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Tags: tim obrien | writing | parenting

'The War and Peace of Tim O'Brien' Examines Writing, Parenting

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Michael Clark By Friday, 05 March 2021 01:07 PM EST Current | Bio | Archive

***1/2 out of ****

Whether it is because of passion, the need to pay bills or perhaps a bit of both, every writer in every medium needs to practice their craft with regularity if they wish to succeed. Writing isn't like riding a bike. You can't go for weeks, months or years at a time without doing it and expect to instantly get back into the groove. Golfers of all talent levels understand this situation all too well.

In the case of Tim O'Brien, he didn't write a word for close to two decades, but his was not a case of writer's block – although he would also battle that cruel syndrome with regularity. In 2004 at the age of 58, O'Brien became a father for the first time and chose to put writing aside to raise two boys with his wife Meredith.

Thanks to a handful of acclaimed best-selling novels and the occasional speaking engagement, O'Brien had the rare option few writers enjoy – he didn't have to work. This is as noble a reason as any imaginable as properly raising children should be every parent's primary concern.

For those unfamiliar with O'Brien, four of his books – "If I Die in a Combat Zone, Box Me Up and Ship Me Home" (1973), "Going After Cacciato" (1978), "The Things They Carried" (1980), and "In the Lake of the Woods" (1994) – are considered by many in the know not just as some of the best books about the Vietnam War ever written but examples of some of the best American Literature of the late 20th century.

He's been rightfully compared to Ernest Hemingway as each man employs a basic, yet lyrical style, but where Hemingway often romanticized war, O'Brien is one of its most vehement opponents.

Long-time documentarian Aaron Matthews spent the better part of four years chronicling O'Brien's journey into assembling what the writer has declared to be his last book. Breaking from his past works of fiction, revisionist history, and non-fiction, "Daddy's Maybe Book" is instead comprised of essays, anecdotes and short stories specifically earmarked for his sons Timmy and Tad (now 16 and 15 years old respectively.)

Had O'Brien initially had his way, there would have been no Timmy or Tad. He didn't want to be a father and only acquiesced when Meredith said she would leave him if they didn't have children.

Twenty years O'Brien's junior, Meredith was fully into the second half of her 30s before having Timmy and Tad, and in addition to drawing such a drastic line in the sand with her ultimatum, it could have been all for naught. The couples' recollection of this period is brimming with the kind of authentic emotion rarely seen in other similar "fly-on-the-wall" documentaries.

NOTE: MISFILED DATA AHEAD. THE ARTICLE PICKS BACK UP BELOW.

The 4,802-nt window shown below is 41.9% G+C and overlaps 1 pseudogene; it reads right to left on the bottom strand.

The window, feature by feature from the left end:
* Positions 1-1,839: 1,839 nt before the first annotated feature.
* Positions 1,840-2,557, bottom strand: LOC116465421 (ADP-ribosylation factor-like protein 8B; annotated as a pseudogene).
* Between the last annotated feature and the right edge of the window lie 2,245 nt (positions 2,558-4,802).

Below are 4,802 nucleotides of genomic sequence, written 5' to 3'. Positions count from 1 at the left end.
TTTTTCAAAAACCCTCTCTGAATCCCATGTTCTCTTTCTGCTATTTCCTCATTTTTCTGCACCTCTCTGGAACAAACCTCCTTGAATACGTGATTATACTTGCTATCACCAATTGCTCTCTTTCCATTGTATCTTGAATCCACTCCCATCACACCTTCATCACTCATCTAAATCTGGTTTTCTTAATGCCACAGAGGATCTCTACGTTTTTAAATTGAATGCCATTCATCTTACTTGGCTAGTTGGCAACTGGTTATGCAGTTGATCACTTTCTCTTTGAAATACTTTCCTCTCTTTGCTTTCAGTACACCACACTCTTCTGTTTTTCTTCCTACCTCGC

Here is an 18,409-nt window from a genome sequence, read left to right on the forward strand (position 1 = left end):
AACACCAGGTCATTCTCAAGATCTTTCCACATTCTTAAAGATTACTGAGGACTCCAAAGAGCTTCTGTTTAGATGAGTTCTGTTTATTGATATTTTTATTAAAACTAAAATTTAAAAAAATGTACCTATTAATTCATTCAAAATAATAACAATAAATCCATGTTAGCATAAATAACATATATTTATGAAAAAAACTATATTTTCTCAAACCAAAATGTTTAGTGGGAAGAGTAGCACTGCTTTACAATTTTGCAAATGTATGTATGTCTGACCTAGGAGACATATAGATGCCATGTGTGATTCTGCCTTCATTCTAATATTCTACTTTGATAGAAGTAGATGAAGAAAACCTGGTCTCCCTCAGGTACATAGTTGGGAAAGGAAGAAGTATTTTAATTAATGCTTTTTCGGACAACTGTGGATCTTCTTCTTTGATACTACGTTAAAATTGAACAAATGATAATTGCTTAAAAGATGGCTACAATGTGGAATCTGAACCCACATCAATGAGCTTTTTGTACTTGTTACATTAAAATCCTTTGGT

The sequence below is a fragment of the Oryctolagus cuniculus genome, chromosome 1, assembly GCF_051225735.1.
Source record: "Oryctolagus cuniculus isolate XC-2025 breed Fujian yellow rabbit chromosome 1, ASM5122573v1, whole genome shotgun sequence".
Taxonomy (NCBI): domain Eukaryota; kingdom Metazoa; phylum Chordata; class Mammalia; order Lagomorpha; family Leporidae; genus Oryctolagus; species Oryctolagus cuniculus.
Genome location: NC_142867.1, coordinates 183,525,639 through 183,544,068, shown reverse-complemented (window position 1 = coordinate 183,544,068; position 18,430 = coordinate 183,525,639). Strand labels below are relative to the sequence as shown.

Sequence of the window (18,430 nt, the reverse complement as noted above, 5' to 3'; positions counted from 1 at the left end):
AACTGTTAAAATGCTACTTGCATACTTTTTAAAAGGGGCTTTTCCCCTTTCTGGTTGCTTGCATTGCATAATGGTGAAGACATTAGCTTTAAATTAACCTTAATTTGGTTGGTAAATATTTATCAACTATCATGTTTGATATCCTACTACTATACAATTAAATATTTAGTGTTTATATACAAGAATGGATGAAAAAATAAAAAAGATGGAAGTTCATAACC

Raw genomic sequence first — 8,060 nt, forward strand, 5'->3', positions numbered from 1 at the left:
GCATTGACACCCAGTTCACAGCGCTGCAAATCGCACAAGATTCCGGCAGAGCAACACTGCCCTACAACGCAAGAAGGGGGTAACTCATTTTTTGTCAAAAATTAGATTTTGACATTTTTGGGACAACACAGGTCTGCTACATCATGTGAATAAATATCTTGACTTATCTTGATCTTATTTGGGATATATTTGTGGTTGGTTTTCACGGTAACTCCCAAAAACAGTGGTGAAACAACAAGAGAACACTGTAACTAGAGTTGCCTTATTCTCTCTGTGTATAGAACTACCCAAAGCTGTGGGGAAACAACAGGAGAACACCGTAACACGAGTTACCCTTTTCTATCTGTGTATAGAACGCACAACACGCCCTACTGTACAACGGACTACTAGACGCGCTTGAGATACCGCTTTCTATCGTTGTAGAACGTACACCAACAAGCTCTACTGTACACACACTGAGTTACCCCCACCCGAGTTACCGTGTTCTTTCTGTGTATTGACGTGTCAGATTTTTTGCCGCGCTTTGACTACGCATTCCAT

A late night/early morning encounter between O'Brien and Timmy is equally if not more heartwarming and heartbreaking. After recognizing many of his classmates had grandfathers younger than his dad, Timmy came to the realization that O'Brien might not live longer than his own high school graduation. O'Brien's chain smoking, bad diet and lack of exercise only legitimized and sustained the young boy's concerns. For the record, O'Brien is still among the living.

Keenly aware of O'Brien's established audience, Matthews regularly includes snippets of the writer's recollections of the Vietnam War which also includes his readings of passages from those four incredible books over top of still photos, original and stock footage. The searing impact of these images in juxtaposition of such eloquent, yet spare collections of words cannot be overstated.

Clocking in at an economical 84 minutes, "The War and Peace of Tim O'Brien" addresses four very distinct times of its subject's life (upbringing, war time, family man, and career) without ever feeling skimpy, choppy, rushed, incomplete or overtly political in any way. There's also a tiny bit of filler – going into Meredith's workout routine and a throwaway interview with Dan Rather could have been cut – but these portions are brief and fleeting.

It might be beyond obvious to point this out, but experiencing this film should be required viewing for all writers, regardless of any particular discipline or style. Anyone who regularly commits pen to paper (or keystrokes on a computer file) can learn a great deal from watching O'Brien grapple with the putting-together of what hopefully won't be his last book is nothing less than awe-inspiring. You will not only become a more-informed writer, you will almost certainly become a better parent and human being.

"The War and Peace of Tim O'Brien" is now available on iTunes/Apple TV, Amazon Prime, Vudu, Google Play and cable VOD.

(NR) (Gravitas Ventures)

Originally from Washington, D.C., Michael Clark has written for over 30 local and national film industry media outlets and is based in the Atlanta Top 10 media marketplace. He co-founded the Atlanta Film Critics Circle in 2017 and is a regular contributor to the Shannon Burke Show on Over the last 25 years, Mr. Clark has written over 4,000 movie reviews and film-related articles and is one of the scant few conservative U.S. movie critics. Read Michael Clark's Reports — More Here.

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Whether it is because of passion, the need to pay bills or perhaps a bit of both, every writer in every medium needs to practice their craft with regularity if they wish to succeed.
tim obrien, writing, parenting
Friday, 05 March 2021 01:07 PM
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